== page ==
2/3 of Atlantic Canadians support 'values' screening of immigrants, poll suggests
Vague survey 'plays with fire,' says director of New Brunswick Multicultural Council
A recent survey of Atlantic Canadians suggests two-thirds would support screening potential immigrants for "Canadian values."
Sixty-eight per cent of the 1,511 adults who took part in the survey said they completely supported or mostly supported "values" screening of potential immigrants, and 26 per cent mostly or fully opposed the idea.
Six per cent said they did not know or had no opinion.
But the survey conducted in all four Atlantic provinces did not define Canadian values — a problem for the president of the New Brunswick Multicultural Council, who says it leaves a lot to interpretation.
Mike Timani said he worries the survey opens the door to asking who will be allowed to enter the country. He said Immigration, Refugees and Citizenship Canada, known as IRCC, should continue doing its job without Canada picking up on U.S. trends that would curb immigration.
"We should stay away from that," he said. "As long as immigration, IRCC continue to do their due diligence the way it's supposed to be done, I think that's the way to go.
"And we've been successful with that."
Corporate Research Associates conducted the telephone survey between Feb. 2 and March 1. The question was: Do you completely support, mostly support, mostly oppose, or completely oppose the federal government screening potential immigrants for Canadian values before allowing them entry into the country?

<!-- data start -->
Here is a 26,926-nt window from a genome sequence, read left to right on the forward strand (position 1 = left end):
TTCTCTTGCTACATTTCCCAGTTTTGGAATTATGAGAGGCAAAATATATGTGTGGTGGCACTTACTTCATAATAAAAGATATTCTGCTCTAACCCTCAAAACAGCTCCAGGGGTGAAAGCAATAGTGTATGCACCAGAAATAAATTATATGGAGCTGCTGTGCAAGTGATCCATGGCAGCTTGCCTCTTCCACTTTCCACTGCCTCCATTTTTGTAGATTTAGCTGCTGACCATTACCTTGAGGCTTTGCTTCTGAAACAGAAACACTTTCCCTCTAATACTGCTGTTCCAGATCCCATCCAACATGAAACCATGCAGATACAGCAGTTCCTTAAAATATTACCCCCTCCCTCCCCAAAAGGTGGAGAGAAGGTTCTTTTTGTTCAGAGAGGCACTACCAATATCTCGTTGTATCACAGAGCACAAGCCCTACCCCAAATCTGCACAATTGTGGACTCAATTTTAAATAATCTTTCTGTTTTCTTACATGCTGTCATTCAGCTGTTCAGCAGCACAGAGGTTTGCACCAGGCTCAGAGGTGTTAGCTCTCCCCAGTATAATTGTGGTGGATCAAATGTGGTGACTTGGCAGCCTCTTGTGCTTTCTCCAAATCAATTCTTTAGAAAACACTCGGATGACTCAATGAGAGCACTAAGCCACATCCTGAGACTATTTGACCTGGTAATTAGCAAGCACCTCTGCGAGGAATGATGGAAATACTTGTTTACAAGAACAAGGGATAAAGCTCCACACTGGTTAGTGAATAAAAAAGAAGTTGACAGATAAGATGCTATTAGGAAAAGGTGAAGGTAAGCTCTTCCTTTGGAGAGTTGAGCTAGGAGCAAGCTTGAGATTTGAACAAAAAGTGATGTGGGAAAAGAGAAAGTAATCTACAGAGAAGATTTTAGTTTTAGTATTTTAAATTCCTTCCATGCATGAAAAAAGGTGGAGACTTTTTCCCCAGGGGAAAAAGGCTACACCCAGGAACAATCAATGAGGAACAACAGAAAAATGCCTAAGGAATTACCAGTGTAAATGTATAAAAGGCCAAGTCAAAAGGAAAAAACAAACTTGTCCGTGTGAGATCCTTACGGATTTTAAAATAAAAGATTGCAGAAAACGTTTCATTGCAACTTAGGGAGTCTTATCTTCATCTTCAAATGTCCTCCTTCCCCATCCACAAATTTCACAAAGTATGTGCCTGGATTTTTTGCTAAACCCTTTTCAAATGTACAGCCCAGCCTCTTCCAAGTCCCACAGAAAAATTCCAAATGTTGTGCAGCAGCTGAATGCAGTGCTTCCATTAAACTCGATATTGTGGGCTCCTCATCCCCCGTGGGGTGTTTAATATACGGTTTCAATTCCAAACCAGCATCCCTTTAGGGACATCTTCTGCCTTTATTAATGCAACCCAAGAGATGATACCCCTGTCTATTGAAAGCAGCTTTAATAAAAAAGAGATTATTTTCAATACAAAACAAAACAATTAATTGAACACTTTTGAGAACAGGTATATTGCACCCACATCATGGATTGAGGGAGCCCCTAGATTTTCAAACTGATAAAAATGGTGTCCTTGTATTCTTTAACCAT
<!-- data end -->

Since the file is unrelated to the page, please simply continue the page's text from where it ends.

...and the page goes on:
Don Mills, the chairman and CEO of the polling company, said the question was intentionally vague to allow respondents to define Canadian values on their own.
But there is a general understanding, Mills said, of what Canadian values are. As an example, he mentioned equality in the treatment of people.
Mills said populist movements have surfaced across the Western world and are especially visible now in the United States and France.
People are "concerned about the values that they perceive to be important," he said.
Corporate Research wanted to find out if Canadians felt the same way.
"Now we know it's an issue for Atlantic Canadians at least, and we can go to the next step of trying to define what they believe are the core Canadians values that need to be part of that process," he said.
"And we don't want to be surprised by what Canadians are thinking at this moment because obviously we need to respond as a country to these kinds of concerns."
Mills said his company had not considered surveying people about whether they were unhappy with the immigration process in Canada.
But Timani said he would have preferred if the survey asked a direct question rather than a vague one. That, at least, could be used to address potential problems, he said.
He said many countries are dealing with different issues right now, some of them related to immigration.
But these issues are not related to Canadian politics, so "we don't want to compare Canada to that" or shift to acting the same way, he said.
Immigrants are screened already "because at the end of the day, safety is important to all of us," Timani said.
"Every year we bring hundreds of thousands of people into Canada, and we don't have that issue."
The survey company said the results were accurate to within plus or minus 2.5 percentage points, 95 times out of 100.